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News from the week of October 9, 2002

Scholar: Ag products alone can not replace fossil fuels

By Nancy L. Torner

Center for Rural and Regional Studies

People are leaving the land and moving to cities as individual farms grow and yields per acre increase.

When visiting scholar Fridolin Krausmann made these statements recently in a presentation at Southwest State University in Marshall, he was talking about his native country, Austria, where farms are considerably smaller than in Southwest Minnesota.

However, the same scenario is playing out on both continents, and some of the sources of these changes are the same—the industrial revolution and new technology, Krausmann said.

"In the last 200 years (in Austria), output has increased by three, but the cost is a lot of energy," Krausmann said.

The industrialization process of agriculture is driven by fossil fuels, oil and gas and all the other technologies connected to it, he said.

"The result is, today we invest more energy in agriculture production than we get out of it," Krausmann said.

Krausmann, of the Institute for Interdisciplinary Studies of Austrian Universities in Vienna who is a fellow at SSU's Center for Rural and Regional Studies, is researching the interaction between natural and human systems through time. He is investigating at how different structural patterns and different population densities result in different land use systems and sustainability.

"I'm interested in how humans depend on nature—they need nature's resources, they exploit these resources and they alter nature. By altering nature, nature changes, and these changes again impact on the human system, on the society. It's a mutual development of societies and of ecosystems," Krausmann said.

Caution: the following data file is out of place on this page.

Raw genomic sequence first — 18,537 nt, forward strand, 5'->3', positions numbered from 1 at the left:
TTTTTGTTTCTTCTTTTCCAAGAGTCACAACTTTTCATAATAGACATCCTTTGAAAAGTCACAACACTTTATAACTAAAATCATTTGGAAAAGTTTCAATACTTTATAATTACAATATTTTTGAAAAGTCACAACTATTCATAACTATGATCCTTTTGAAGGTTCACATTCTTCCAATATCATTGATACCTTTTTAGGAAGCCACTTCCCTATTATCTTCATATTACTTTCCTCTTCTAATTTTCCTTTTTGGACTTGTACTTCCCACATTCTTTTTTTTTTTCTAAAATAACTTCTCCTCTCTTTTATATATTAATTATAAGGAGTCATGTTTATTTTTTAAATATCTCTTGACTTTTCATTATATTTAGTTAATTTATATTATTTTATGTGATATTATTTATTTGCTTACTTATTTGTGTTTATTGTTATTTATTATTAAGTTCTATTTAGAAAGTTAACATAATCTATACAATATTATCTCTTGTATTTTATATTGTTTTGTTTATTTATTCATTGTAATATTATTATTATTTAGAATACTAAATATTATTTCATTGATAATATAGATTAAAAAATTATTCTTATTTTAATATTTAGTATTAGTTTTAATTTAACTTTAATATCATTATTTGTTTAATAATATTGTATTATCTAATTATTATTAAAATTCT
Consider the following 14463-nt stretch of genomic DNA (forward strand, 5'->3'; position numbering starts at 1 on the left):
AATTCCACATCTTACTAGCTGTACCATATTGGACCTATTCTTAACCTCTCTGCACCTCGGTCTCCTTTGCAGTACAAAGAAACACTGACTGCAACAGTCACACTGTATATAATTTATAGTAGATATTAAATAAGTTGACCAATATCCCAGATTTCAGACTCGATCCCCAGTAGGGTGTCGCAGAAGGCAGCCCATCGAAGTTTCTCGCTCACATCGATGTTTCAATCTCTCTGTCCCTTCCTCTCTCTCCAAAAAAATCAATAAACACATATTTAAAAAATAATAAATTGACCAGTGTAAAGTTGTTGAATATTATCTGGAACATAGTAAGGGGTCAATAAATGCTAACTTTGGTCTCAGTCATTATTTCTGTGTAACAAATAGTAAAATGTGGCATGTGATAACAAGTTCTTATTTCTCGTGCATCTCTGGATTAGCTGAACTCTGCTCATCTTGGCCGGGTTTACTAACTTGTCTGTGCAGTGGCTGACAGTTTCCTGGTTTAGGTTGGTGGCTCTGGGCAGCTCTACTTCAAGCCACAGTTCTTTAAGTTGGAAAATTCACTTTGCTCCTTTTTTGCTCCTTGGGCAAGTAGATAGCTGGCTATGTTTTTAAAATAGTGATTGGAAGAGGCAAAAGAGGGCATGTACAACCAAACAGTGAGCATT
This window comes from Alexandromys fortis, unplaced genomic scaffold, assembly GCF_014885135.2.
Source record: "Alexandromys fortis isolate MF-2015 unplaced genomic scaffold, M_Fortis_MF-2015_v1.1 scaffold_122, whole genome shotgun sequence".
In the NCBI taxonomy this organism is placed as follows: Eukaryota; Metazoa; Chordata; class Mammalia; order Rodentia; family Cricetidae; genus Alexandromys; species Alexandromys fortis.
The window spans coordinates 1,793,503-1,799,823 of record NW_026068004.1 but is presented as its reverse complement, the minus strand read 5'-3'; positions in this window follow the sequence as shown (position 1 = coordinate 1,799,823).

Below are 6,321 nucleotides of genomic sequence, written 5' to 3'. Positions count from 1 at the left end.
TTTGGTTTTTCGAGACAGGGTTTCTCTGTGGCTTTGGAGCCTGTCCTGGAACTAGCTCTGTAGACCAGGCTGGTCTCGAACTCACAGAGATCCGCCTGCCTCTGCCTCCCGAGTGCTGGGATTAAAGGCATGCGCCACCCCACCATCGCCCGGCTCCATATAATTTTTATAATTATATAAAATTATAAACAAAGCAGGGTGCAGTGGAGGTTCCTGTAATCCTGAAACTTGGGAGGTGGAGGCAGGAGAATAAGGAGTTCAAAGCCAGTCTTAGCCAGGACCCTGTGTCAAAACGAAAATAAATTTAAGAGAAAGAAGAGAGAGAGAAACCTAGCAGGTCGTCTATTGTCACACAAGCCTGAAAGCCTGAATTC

With his strong understanding of the ways energy and materials like carbon and nitrogen flow through agricultural systems, Krausmann can teach others to understand their farm systems better, said Geoff Cunfer, SSU assistant professor, rural and regional studies.

"Those kinds of principals apply to any agricultural system you might want to look at," Cunfer said.

Austria is just an example of what has happened in most industrialized countries, Krausmann said. Before industrialization, cropland existed throughout the country. Today, it is concentrated in low, flat lands, where higher yields are possible.

On a national level, the amount of land used for farming has changed little even though the population has tripled. But on local levels, the picture is completely different.

"We have regional concentrations and regional separation," he said.

This illustrates why it is important to look not only at the national picture of farming but also at local and regional pictures, he said.

Tracy grant application discussion set Monday

A Small Cities Development grant application for the City of Tracy will be the subject of a public hearing Monday, Oct. 14, at Tracy City Hall.

The Tracy City Council will conduct the hearing, beginning at 6:35 p.m.

The city is seeking grant money for residential housing and commercial rehabilitation in a 10-block target area. The Southwest Minnesota Housing Partnership is assisting the City of Tracy with its grant application, which is due Nov. 1. Grant awards will be announced next spring.

The target area identified in the grant application is bounded by South, Fifth, Rowland, and Center streets. Property owners within that district were surveyed last winter to determine interest in real estate renovation programs. If Tracy qualifies, the Small Cities grant program would provide money for one-third of a building's renovation costs. Low-interest loans would be available for the second third of repair costs, with the remaining one-third the owner's responsibility.

Lights & Beyond' grand opening is Friday & Saturday

Find out what the largest retail lighting showroom in Southwest Minnesota has to offer this weekend at the Lights & Beyond open house.

Owners Deb Schenkoske and Lori Hebig invite visitors to stop in and look around, register for door prizes, and enjoy some refreshments at their grand opening, Friday and Saturday, Oct. 11-12.

The store, which opened August 27 in the former Tracy Bottling building, offers a large assortment of lighting fixtures and home décor. The lighting line includes chandeliers, floor and accent lamps, outdoor lights, vanity lights, and ceiling fans. The business also carries accessories such as mirrors and tables, and other decorative accent pieces.